‘Look at how white the academy is’: why BAME students aren’t doing PhDs

Sep 12, 2019 by

Black, Asian and minority ethnic students are shunning PhDs because they don’t feel like they belong in academia

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When Usman Kayani chose to do a PhD in theoretical physics at King’s College London, he felt sure an academic career lay ahead of him. Now two months after completing his doctorate, having suffered from anxiety and depression, he is considering other options.

At first Kayani was the only student who was either black, Asian or from an ethnic minority (BAME) in his research group. Although the group later became a bit more diverse he remembers how that feeling of being different, coupled with a lack of BAME academics and professors he could look up to as role models, contributed to his feelings of anxiety.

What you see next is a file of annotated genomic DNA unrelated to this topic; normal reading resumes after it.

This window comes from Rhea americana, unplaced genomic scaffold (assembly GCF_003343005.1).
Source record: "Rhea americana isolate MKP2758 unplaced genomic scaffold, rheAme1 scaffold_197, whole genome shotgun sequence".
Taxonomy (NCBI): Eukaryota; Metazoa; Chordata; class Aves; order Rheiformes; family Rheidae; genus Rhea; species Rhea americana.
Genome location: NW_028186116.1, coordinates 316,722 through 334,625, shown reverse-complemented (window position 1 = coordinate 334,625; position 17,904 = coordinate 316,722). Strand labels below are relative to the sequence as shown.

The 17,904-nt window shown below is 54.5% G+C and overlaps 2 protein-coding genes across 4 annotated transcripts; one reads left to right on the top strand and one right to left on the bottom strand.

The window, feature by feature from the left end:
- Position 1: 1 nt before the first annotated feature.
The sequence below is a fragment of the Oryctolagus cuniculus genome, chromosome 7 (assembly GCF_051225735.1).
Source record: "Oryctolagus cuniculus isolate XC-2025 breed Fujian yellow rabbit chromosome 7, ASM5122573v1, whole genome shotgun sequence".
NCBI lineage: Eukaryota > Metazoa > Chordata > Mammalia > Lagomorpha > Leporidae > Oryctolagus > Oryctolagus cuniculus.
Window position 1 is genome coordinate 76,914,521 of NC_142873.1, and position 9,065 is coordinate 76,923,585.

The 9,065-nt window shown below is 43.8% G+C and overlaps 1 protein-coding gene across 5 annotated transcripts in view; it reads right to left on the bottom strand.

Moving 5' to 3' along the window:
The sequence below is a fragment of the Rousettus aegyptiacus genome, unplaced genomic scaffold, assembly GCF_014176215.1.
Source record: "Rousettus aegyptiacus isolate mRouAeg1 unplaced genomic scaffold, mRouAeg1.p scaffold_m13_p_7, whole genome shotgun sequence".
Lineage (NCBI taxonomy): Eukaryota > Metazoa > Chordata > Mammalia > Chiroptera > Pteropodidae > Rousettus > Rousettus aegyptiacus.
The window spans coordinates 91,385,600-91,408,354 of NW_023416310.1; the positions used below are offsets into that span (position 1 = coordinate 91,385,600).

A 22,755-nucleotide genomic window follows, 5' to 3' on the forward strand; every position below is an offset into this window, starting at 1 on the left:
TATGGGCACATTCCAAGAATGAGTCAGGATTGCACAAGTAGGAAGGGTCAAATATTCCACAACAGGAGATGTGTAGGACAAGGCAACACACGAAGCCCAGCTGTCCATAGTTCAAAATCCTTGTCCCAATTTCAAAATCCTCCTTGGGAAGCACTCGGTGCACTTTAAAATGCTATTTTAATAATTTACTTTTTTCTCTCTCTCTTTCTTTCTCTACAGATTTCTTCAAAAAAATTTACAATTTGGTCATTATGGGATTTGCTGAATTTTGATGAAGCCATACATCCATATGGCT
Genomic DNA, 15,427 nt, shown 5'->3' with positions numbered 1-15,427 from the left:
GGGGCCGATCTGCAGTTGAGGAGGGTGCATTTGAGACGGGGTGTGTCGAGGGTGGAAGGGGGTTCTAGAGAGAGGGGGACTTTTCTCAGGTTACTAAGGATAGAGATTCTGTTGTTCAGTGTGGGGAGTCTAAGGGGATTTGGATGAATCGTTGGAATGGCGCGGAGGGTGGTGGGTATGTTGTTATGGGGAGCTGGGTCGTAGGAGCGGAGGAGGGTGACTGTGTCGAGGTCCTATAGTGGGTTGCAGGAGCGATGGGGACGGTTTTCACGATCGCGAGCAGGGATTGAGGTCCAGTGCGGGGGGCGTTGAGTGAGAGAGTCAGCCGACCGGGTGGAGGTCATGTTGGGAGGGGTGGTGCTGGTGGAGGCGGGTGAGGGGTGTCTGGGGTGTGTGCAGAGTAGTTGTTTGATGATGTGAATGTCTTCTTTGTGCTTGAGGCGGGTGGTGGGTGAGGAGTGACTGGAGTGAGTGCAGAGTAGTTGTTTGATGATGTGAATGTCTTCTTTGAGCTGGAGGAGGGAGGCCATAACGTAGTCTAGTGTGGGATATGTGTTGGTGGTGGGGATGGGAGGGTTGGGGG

“It didn’t help my imposter syndrome. I do feel the lack of representation can put people off a career in academia. It’s a vicious cycle,” he says. “My dream was always to stay in academia. Now I don’t know what I want to do and I feel a bit lost.”

As a BAME student, Kayani was defying the odds by doing doctoral research at all. According to an analysis by the Higher Education Funding Council for England in 2016, BAME students are more likely than white students to decide to take a master’s course but less likely to do a PhD. The research found that 2.4% of white students had started a PhD within five years of graduation, compared to 1.3% of their BAME peers.

Source: ‘Look at how white the academy is’: why BAME students aren’t doing PhDs | Education | The Guardian

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